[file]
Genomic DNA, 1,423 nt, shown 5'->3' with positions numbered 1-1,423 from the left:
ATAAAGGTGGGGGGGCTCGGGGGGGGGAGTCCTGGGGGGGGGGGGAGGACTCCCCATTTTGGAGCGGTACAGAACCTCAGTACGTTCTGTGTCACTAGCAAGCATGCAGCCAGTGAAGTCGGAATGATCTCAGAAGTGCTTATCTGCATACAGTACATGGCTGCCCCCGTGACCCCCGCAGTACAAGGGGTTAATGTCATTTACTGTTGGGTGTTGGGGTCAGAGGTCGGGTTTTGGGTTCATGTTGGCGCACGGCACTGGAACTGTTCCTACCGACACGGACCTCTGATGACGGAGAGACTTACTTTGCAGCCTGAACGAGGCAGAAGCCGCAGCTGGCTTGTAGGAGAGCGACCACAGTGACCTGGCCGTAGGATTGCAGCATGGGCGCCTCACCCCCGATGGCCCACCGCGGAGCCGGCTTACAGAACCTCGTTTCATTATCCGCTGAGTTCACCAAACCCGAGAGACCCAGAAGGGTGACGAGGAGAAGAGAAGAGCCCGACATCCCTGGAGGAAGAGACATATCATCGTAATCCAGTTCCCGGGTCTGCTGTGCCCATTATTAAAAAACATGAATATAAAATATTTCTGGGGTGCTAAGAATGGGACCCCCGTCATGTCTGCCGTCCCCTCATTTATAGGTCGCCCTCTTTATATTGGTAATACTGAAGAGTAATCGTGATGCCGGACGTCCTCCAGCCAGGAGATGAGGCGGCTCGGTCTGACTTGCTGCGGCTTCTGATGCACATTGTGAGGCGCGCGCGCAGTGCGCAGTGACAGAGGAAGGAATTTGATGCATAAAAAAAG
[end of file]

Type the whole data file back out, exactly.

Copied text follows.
Genomic DNA, 1,423 nt, shown 5'->3' with positions numbered 1-1,423 from the left:
ATAAAGGTGGGGGGGCTCGGGGGGGGGAGTCCTGGGGGGGGGGGGAGGACTCCCCATTTTGGAGCGGTACAGAACCTCAGTACGTTCTGTGTCACTAGCAAGCATGCAGCCAGTGAAGTCGGAATGATCTCAGAAGTGCTTATCTGCATACAGTACATGGCTGCCCCCGTGACCCCCGCAGTACAAGGGGTTAATGTCATTTACTGTTGGGTGTTGGGGTCAGAGGTCGGGTTTTGGGTTCATGTTGGCGCACGGCACTGGAACTGTTCCTACCGACACGGACCTCTGATGACGGAGAGACTTACTTTGCAGCCTGAACGAGGCAGAAGCCGCAGCTGGCTTGTAGGAGAGCGACCACAGTGACCTGGCCGTAGGATTGCAGCATGGGCGCCTCACCCCCGATGGCCCACCGCGGAGCCGGCTTACAGAACCTCGTTTCATTATCCGCTGAGTTCACCAAACCCGAGAGACCCAGAAGGGTGACGAGGAGAAGAGAAGAGCCCGACATCCCTGGAGGAAGAGACATATCATCGTAATCCAGTTCCCGGGTCTGCTGTGCCCATTATTAAAAAACATGAATATAAAATATTTCTGGGGTGCTAAGAATGGGACCCCCGTCATGTCTGCCGTCCCCTCATTTATAGGTCGCCCTCTTTATATTGGTAATACTGAAGAGTAATCGTGATGCCGGACGTCCTCCAGCCAGGAGATGAGGCGGCTCGGTCTGACTTGCTGCGGCTTCTGATGCACATTGTGAGGCGCGCGCGCAGTGCGCAGTGACAGAGGAAGGAATTTGATGCATAAAAAAAG